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Chanukah Monsters (Jewish Monsters Book 2) Kindle Edition
|Length: 38 pages||Word Wise: Enabled||Enhanced Typesetting: Enabled|
|Page Flip: Enabled||
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Top customer reviews
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Whether that's good news is, of course, a matter of taste. It made a backdrop a little less accessible for me, but didn't interfere with my enjoyment of the story and its message of sharing and community. The cuddly monsters and their toys are drawn in a style that's bound to appeal to children and reminded me a bit of Miyazaki's Totoro. Reading it on a kindle paperwhite didn't detract from the art: even in grayscale it was clear and warm.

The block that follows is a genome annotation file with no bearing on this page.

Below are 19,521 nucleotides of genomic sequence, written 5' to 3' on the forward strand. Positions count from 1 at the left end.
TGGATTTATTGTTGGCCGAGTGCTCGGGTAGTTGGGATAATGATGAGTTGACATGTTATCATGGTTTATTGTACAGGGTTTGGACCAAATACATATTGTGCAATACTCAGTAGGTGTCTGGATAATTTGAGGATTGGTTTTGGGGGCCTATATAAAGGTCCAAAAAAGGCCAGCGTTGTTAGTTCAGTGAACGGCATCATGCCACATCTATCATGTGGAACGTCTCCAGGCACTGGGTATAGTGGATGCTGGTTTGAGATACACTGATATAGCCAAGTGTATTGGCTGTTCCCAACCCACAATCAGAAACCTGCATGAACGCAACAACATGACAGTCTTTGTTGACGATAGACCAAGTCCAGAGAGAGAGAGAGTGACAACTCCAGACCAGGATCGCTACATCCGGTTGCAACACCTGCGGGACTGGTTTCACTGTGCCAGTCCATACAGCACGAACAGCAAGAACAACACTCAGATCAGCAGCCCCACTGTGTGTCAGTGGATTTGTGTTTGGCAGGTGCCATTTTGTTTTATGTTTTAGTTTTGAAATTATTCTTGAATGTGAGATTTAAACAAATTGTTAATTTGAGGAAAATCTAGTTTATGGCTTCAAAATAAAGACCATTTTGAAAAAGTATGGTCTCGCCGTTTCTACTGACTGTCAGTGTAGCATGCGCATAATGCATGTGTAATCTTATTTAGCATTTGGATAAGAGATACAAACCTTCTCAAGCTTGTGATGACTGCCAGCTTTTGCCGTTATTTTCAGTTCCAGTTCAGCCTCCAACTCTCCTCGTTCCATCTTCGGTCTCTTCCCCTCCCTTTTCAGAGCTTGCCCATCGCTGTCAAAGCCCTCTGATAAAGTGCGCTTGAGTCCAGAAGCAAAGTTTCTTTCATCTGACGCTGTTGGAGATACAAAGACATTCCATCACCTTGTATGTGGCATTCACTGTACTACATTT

The author does a solid job of making the rhyme feel unforced, but if you're a stickler for an even meter that doesn't change throughout the book, you'll find yourself stumbling here or there. A stickler myself, these uneven feet are why I docked a star, so if you're worried you might not like the verse, make use of the "look inside" function and check out the first page, which is pretty representative of the book.
I received a free kindle copy with a request for a review.
The pastel monsters are not frightening and neither are their actions. Young children will see themselves reflected in the story where dissatisfaction and sharing play a vital part.
The story is told mostly with one-syllable words. The rhythm is just right and the rhyme is perfect. The book would make a nice Chanukah gift for Jewish children and their non-Jewish playmates.
-Hope Irvin Marston, author of EYE ON THE IDITAROD: AISLING’S STORY.